The last year has been the challenge of this lifetime. I was involved in a cycling accident in July 2018 on a local col ten kilometres from home at the end of an all day one fifty and spent the majority of the following year hospitalised near the Spanish border of my semi native France. More on that life changing event of this handlebar Englishman another time, but suffice to say after a joyless year with seldom a smile, being asked to make portraits of cyclists on their way into the Heart of Darkness that would likely become a new benchmark in cycle hardness but for now was simply called Further, felt an honour.
Born of a yearning for the cycle race to once more be as it once was. Not just the clothing and bikes being retrospective for a look of old but instead the historic images of Giro and Tour heroes undertaking the visual equivalent of battlefield hardship in the rain and mud, minimally protected and lacking in support on their own up a mountain, shattered but still on a bike once more for the actual feel of what that level of challenge can produce. This was to be Further. To go further and hopefully come back perspective furthered. Or at least come back at all.
It was clear I was unable to follow the race or capture any atmosphere or action as it went down over the Pyrenees like I once would have felt naturally inclined to, but when asked to be involved by dear friend, great photographer and Further founder Camille MacMillan, I felt charmed and heartbroken at once that lying in my hospital bed I’d never be able to and even if more miracle were to befall me and I could visit, my ability to make any photographs of presence would likely be pretty much non existent.
So obviously I said yes. And then worried about it all pretty much from that moment on until the first shutter clack turned the key on the padlock to my comfort zone of the intimacy of portraiture. Sitter, camera and me. My perfect two dimensional world, preferably recorded onto black and white roll film.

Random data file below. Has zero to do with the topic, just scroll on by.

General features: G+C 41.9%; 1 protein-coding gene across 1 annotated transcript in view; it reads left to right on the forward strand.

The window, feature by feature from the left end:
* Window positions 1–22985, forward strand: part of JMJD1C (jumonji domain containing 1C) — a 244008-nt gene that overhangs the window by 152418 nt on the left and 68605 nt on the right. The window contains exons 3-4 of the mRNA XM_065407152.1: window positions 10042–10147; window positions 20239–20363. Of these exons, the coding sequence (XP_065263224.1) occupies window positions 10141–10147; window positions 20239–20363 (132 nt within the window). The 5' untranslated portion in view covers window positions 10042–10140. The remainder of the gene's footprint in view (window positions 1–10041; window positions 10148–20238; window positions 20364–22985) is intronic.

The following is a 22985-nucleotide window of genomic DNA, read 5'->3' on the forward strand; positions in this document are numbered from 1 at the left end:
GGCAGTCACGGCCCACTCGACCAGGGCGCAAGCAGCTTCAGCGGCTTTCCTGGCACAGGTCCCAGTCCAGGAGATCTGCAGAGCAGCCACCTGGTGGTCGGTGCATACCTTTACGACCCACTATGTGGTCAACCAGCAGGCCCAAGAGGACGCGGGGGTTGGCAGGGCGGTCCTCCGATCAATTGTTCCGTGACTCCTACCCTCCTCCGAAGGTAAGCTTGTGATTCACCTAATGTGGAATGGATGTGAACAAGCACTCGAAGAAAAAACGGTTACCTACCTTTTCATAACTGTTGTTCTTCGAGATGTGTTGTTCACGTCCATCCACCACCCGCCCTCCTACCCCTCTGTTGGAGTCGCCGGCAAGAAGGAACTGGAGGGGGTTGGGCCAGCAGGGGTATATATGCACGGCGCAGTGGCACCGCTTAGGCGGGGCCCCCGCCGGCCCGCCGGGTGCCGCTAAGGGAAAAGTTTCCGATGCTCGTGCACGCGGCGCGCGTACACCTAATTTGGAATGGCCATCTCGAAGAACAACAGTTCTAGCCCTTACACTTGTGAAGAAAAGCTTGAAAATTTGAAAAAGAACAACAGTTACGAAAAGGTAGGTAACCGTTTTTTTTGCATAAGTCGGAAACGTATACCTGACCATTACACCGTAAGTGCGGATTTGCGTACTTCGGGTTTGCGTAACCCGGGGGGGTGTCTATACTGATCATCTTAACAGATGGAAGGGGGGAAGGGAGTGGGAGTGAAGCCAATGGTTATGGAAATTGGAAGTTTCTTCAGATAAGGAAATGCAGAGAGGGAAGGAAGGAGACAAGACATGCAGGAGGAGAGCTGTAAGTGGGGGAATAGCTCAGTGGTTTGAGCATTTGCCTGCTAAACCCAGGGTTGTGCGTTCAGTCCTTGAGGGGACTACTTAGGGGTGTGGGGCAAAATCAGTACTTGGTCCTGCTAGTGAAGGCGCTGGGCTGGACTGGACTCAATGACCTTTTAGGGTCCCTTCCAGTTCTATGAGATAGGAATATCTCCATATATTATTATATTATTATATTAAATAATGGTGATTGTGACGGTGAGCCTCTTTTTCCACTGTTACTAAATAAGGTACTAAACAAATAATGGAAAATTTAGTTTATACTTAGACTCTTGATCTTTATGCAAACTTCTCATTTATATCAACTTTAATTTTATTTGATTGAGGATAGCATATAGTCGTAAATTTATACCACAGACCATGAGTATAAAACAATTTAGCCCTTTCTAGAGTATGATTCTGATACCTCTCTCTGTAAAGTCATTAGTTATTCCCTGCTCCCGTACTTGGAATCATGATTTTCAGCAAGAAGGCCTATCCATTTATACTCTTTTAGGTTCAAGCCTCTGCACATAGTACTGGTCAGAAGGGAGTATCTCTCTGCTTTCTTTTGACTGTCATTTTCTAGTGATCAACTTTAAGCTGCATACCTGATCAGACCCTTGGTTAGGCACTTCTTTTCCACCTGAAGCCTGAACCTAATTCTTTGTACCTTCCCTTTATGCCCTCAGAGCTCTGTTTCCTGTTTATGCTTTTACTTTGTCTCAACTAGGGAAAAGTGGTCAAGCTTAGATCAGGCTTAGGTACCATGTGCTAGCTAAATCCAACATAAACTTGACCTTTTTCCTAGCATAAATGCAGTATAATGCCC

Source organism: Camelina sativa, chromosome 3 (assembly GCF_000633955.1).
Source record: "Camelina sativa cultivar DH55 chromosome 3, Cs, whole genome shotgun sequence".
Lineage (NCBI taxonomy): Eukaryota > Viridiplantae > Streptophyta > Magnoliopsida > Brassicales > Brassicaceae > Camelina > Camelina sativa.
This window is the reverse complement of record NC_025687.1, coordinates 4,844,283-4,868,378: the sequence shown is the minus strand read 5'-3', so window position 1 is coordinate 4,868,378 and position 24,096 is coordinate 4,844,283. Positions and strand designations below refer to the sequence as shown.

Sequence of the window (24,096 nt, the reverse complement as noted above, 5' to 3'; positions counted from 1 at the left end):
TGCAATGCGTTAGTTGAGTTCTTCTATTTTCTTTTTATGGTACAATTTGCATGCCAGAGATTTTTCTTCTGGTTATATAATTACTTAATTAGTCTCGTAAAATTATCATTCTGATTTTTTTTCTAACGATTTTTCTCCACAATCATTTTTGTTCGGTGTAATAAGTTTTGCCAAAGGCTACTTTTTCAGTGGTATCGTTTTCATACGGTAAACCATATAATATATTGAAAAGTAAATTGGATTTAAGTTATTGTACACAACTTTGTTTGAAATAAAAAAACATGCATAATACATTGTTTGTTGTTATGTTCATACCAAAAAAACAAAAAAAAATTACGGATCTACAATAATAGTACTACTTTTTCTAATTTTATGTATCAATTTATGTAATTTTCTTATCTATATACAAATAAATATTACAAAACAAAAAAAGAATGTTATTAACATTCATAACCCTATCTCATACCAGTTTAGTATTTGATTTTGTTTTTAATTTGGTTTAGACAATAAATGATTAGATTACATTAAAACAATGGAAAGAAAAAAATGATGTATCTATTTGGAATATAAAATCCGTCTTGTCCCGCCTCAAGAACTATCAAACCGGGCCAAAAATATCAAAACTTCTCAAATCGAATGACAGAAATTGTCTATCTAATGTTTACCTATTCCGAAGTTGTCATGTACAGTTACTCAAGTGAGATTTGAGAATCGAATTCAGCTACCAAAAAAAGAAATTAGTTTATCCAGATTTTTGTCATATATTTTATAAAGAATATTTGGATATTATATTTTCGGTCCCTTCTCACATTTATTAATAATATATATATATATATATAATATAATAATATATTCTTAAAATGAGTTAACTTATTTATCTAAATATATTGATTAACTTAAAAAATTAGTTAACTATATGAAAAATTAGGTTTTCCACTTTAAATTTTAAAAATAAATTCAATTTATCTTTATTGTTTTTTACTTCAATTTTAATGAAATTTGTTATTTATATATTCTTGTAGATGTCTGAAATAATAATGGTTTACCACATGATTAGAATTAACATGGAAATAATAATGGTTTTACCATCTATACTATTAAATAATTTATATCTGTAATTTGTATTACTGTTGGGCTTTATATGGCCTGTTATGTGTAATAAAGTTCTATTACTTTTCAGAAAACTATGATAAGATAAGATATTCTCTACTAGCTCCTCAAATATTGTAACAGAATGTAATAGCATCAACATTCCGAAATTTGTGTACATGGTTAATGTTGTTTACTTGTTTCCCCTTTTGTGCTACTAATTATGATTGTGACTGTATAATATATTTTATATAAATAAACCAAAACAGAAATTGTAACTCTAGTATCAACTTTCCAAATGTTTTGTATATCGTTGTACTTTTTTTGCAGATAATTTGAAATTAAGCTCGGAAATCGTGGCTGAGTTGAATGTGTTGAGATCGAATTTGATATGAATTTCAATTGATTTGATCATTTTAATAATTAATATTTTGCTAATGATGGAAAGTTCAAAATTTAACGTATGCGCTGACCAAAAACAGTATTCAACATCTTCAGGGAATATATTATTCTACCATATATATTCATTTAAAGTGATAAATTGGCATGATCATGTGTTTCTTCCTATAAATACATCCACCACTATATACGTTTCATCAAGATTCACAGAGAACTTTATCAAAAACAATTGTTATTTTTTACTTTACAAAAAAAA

Unable to follow the race I decided that anything I would write up would be from behind the scenes of my own little perspective of this event. So I imagine there will be other more race angled viewpoints written in coming weeks but for now, this was my perspective from the sidelines.
I agreed to undertake feeling my image disclaimer was solid this time and in my post accident new found perspective on life, what worse the worst that could happen? My falling off a step ladder trying to balance looking into the waist level finder of a roll film camera perhaps? Not the end of the world is it if I have someone ready to catch me like my physiotherapist on hand in my various recovery therapies? What could go wrong?
As we rolled gently into race headquarters – the fairly striking Zero Neuf in the Arriege a couple of hours west of our home I felt directly under the watchful eye of the mountains that I can only occasionally see a couple of valleys into a local ride. Old tractors and occasional Citroens littered the roadsides and village entrances as we discovered a new landscape only a few grid squares over on the map but a lifetime or at least a few decades apart in environmental feel.
As with most things I’m involved with there were bicycles leaning against walls at every turn. Most in different states of undress but all with their intentions strapped or bolted to to their extremities like rallied troops’ kit waiting neatly for the big push. And this advance was to be 9am the next morning.
I always feel both at home and well omened by making friends with a dog before even the human elements can mix. Guinness the white pawed softie opened her heart as her owners Jocelyn and Mike fired up the Rocket Espresso machine and opened that theatre of refreshment so synonymous with cycling, in their open doored barn cum living room and bar and we were welcomed in the familiar cycling dialect of strong coffee under a historic Campagnolo adorned steel master hanging overhead. This was my kind of space. As hundreds of other cyclists no doubt now say when they look at their holiday snaps.
The morning after arrived on time. A little early in fact. Likely even more acutely to those acclimatising themselves to the upcoming nights rough with tents in the paddock at the back of the house we stayed in. There was a weighing in of sorts as the hopefuls, the confident and the slightly bemused lined up to lube up and ready their bikes if not themselves for the imminent push.
There was a rider briefing shortly afterwards that enabled me to make a pre-race portrait of each rider on my trusty Bronica two and a quarter square roll film camera that has captured all manner of cycling inside it’s mechanical bus conductor’s ticket dispenser like box. From Dario Pegoretti to Ernesto Colnago and racers from Dolomites to Flanders spectacle, many faces have been stored behind this magic curtain and that day another thirty would find themselves locked in for a few weeks until a darkroom could re-expand them. The logistics of weening racers from their bikes and feeding them to my makeshift studio around the side of the barn was the challenge of the hour for me as everyone’s time constraints differed but amounted to the same thing, in half an hour it all changed for a few days.